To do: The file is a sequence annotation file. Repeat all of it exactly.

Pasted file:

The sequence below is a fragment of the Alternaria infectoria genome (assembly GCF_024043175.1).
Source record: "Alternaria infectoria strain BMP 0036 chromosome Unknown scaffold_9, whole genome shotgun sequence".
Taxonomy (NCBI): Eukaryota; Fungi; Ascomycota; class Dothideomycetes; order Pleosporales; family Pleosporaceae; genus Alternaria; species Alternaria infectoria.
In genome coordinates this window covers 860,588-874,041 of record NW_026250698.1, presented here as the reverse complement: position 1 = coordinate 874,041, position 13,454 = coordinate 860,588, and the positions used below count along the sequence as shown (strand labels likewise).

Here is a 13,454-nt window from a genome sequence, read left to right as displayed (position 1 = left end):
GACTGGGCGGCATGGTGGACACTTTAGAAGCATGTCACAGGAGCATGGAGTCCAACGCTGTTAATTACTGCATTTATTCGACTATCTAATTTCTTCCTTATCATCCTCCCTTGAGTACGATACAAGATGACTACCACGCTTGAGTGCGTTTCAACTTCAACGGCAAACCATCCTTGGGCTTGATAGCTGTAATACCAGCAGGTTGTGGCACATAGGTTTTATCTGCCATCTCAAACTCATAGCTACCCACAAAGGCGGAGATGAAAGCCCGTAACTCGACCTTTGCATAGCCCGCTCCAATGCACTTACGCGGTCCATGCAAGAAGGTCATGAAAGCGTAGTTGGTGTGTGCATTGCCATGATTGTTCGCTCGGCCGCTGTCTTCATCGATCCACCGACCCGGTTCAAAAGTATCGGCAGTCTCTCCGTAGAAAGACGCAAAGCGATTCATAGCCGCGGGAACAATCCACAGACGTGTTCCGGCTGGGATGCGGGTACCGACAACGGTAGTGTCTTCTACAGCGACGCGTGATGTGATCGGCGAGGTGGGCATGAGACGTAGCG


The sequence below is a fragment of the Alternaria infectoria genome (assembly GCF_024043175.1).
Source record: "Alternaria infectoria strain BMP 0036 chromosome Unknown scaffold_9, whole genome shotgun sequence".
Taxonomy (NCBI): Eukaryota; Fungi; Ascomycota; class Dothideomycetes; order Pleosporales; family Pleosporaceae; genus Alternaria; species Alternaria infectoria.
In genome coordinates this window covers 860,588-874,041 of record NW_026250698.1, presented here as the reverse complement: position 1 = coordinate 874,041, position 13,454 = coordinate 860,588, and the positions used below count along the sequence as shown (strand labels likewise).

Here is a 13,454-nt window from a genome sequence, read left to right as displayed (position 1 = left end):
GACTGGGCGGCATGGTGGACACTTTAGAAGCATGTCACAGGAGCATGGAGTCCAACGCTGTTAATTACTGCATTTATTCGACTATCTAATTTCTTCCTTATCATCCTCCCTTGAGTACGATACAAGATGACTACCACGCTTGAGTGCGTTTCAACTTCAACGGCAAACCATCCTTGGGCTTGATAGCTGTAATACCAGCAGGTTGTGGCACATAGGTTTTATCTGCCATCTCAAACTCATAGCTACCCACAAAGGCGGAGATGAAAGCCCGTAACTCGACCTTTGCATAGCCCGCTCCAATGCACTTACGCGGTCCATGCAAGAAGGTCATGAAAGCGTAGTTGGTGTGTGCATTGCCATGATTGTTCGCTCGGCCGCTGTCTTCATCGATCCACCGACCCGGTTCAAAAGTATCGGCAGTCTCTCCGTAGAAAGACGCAAAGCGATTCATAGCCGCGGGAACAATCCACAGACGTGTTCCGGCTGGGATGCGGGTACCGACAACGGTAGTGTCTTCTACAGCGACGCGTGATGTGATCGGCGAGGTGGGCATGAGACGTAGCG